There is a story I've heard a couple of times recently about a great leader seeking enlightenment from the local sage. Now, I'm going to paraphrase it here, so please don't flog me if I miss something. However, the gist is, the sage was sought after by many, as he was known to provide great truths and guidance to people on their path. The visitor, puffed up with his own knowledge and leadership positions, approached the sage and demanded to know the way (no, I don't believe the teacher in this story is a Mandalorian). The sage kindly invited the man inside for tea, and while pouring the tea for his visitor, the tea started overflowing. The cup was full and could hold no more. The new visitor exclaimed to the sage, "dude, stop pouring the tea, the cup is full, and the tea is running everywhere." The sage, calmly and coolly, looked at his new student and simply said, "Come back to me when your cup is empty."
If we flip this story, it reminds me of a concept taught to many young people (at least, many young people I've known). The concept is, when somebody is sad, their bucket is empty. They need a drop in their bucket to cheer them up. Now, that drop could be anything…it could be monetary, but a simple smile, or the comfortable feeling of a friend’s handshake (man, it’s been too long), might have a greater and longer-lasting impact. You could argue, and I did this with myself, that these stories have nothing in common. However, with the overlap of one of our working tools, a thought came to me. Based on the title, I imagine you can guess the Hourglass.
Perhaps, instead of seeking that stasis, we need to contemplate the fluidity of the hourglass. As the instrument leans to one side or the other, the ‘bottom’ vessel begins to fill. Eventually, the vessel will become so full that it will be difficult to shift the balance and allow the vessel to empty. In that more heavily weighted end of the hourglass, I see our most concrete and closely held beliefs, the things that weigh us down in life. The heavier that end of the hourglass becomes, the more difficult it can be to loosen the grasp on those tightly held beliefs, and eventually, our teacup will begin to overflow.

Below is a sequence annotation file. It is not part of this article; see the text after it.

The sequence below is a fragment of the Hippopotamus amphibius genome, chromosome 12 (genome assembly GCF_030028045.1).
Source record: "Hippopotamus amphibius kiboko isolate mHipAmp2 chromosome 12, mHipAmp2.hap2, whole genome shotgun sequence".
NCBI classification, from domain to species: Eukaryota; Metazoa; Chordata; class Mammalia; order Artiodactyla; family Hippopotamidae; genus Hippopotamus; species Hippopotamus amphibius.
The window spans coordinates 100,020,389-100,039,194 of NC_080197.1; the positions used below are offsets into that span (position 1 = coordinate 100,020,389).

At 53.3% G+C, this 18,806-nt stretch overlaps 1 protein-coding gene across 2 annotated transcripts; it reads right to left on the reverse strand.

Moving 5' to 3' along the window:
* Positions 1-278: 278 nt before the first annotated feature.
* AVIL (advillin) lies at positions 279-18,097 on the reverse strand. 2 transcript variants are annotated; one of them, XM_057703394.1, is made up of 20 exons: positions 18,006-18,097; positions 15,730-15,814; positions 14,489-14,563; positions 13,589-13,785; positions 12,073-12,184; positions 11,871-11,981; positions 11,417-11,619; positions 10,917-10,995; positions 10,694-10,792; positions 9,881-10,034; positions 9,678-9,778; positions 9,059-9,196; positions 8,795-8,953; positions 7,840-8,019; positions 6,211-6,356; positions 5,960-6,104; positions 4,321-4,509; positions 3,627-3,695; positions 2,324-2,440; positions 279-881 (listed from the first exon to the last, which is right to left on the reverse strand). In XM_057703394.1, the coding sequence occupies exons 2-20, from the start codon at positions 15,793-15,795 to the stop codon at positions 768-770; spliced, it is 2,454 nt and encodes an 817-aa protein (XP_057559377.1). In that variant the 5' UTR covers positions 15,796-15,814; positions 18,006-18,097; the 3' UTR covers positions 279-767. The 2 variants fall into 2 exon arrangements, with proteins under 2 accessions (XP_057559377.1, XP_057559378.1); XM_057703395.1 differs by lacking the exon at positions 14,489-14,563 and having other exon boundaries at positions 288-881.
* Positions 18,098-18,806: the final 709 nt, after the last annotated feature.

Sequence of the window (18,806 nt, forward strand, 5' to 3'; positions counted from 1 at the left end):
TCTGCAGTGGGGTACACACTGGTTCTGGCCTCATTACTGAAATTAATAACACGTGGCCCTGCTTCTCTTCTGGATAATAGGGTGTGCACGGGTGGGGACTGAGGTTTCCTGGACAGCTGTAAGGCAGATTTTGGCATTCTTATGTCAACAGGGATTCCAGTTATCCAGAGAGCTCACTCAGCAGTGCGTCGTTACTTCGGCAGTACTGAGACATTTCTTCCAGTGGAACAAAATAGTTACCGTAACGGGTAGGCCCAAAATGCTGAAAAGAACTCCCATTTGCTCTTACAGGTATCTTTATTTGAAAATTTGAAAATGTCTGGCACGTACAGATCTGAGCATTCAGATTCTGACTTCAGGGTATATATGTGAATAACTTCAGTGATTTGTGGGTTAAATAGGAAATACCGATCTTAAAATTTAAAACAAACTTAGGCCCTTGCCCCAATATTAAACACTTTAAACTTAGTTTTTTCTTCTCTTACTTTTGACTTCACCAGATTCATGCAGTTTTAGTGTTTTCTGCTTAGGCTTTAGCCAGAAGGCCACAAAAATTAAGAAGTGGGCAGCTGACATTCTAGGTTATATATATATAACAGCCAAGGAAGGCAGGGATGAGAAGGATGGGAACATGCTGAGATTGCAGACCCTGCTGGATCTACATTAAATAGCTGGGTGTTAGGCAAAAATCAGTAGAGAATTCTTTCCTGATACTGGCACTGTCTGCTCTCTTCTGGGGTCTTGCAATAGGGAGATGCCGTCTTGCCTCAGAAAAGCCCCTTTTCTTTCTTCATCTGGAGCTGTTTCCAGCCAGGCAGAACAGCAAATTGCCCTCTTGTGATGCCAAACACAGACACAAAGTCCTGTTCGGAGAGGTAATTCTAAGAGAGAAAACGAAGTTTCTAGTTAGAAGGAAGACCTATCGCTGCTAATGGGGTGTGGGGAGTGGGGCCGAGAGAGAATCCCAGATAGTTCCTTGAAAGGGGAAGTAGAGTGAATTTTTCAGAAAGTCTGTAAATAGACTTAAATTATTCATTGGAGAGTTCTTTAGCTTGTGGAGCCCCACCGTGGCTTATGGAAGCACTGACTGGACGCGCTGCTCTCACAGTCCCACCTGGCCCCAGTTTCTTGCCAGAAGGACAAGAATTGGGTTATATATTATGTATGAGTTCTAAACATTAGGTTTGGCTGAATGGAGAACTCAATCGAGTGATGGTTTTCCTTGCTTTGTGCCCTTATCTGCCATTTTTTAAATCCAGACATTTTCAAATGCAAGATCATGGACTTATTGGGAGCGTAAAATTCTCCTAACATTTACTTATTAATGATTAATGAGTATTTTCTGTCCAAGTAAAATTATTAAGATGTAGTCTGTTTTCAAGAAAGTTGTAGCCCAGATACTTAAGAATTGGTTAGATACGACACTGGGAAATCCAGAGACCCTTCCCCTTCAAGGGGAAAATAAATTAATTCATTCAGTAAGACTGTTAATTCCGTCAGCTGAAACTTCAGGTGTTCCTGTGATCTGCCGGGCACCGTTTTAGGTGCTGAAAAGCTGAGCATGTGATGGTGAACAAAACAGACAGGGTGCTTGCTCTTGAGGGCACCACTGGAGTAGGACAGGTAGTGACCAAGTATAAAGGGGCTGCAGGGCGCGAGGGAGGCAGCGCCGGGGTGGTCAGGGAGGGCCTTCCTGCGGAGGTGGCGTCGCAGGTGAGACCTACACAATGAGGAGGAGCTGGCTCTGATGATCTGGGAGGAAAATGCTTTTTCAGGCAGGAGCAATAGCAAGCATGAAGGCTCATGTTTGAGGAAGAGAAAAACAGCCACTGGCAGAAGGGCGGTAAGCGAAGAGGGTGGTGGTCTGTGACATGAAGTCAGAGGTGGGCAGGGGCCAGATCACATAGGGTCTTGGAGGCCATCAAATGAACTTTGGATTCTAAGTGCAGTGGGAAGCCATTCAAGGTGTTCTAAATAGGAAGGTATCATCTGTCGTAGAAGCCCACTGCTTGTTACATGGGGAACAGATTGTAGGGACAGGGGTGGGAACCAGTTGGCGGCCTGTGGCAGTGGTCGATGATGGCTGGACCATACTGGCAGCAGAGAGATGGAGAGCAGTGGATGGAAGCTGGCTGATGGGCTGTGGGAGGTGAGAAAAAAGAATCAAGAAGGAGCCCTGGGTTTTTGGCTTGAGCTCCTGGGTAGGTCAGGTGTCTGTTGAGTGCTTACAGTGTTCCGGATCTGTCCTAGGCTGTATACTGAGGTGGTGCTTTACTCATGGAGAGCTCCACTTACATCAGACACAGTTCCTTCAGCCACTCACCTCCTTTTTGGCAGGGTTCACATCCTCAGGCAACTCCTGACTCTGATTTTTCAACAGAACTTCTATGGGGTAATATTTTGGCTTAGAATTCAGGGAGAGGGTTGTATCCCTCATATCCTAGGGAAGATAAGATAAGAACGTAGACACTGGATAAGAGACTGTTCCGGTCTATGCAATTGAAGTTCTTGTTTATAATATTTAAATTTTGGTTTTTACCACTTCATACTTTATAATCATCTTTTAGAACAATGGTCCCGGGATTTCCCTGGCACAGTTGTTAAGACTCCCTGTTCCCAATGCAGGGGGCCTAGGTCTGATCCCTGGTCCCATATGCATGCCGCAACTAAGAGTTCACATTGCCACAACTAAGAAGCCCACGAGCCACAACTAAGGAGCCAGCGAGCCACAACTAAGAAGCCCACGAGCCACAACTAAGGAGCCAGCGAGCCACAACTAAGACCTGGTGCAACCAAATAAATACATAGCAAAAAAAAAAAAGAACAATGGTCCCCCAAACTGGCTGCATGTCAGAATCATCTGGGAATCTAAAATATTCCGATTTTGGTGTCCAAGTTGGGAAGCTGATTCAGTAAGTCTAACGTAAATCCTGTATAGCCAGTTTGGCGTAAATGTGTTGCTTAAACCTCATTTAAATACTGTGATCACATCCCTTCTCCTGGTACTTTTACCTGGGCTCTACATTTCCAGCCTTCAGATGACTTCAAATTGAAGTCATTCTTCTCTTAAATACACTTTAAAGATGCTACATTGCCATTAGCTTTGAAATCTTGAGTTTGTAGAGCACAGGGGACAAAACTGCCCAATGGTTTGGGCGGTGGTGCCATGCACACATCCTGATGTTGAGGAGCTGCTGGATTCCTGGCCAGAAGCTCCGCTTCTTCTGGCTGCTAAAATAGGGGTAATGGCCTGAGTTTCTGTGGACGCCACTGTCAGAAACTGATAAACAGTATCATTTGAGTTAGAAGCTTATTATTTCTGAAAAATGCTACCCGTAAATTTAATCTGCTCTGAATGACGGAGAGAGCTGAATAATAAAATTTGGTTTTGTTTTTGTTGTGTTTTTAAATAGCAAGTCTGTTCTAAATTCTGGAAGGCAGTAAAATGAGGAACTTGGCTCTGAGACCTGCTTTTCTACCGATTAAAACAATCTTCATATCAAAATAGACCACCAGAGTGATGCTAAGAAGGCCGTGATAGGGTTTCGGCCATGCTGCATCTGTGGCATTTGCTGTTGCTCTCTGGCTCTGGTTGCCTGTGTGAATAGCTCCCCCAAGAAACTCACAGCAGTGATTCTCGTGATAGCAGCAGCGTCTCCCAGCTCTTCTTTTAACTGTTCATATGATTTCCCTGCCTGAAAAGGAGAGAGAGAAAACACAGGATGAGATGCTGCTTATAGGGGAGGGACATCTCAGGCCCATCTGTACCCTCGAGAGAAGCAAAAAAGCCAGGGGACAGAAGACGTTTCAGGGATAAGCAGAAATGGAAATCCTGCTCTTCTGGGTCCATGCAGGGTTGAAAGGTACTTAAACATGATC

Returning to the childhood lesson with a drop in the bucket, I personally see these as acts of Love and Kindness. When you share your Love with others, when you share your Kindness, you're taking the Love within your own cup and sharing it with others. If you’re unwilling to share that Love, your ability to receive love will be impacted. After all, if your cup is full of your own Love, how can anybody else offer a drop in that bucket? Furthermore, it seems all too often these days we are looking for mineral or metallic ways to satisfy that Love. It could be money, drugs, video games, etc. Those passions which we may find so difficult to subdue. Additionally, perhaps we can Love ourselves so much, filled with the illusion of superiority, along with the materialistic desires, that the cup has been filled and unwilling to receive the Love of others.
Robert Edward Jackson is a Past Master and recovering Secretary of Montgomery Lodge located in Milford, MA. His Masonic lineage includes his Father (Robert Maitland), Grandfather (Maitland Garrecht), and Great Grandfather (Edward Henry Jackson), a founding member of Scarsdale Lodge #1094 in Scarsdale, NY. When not studying ritual, he's busy being a father to his three kids, a husband, Boy Scout Leader, and a solutions engineer to pay for it all. He can be reached at firstname.lastname@example.org.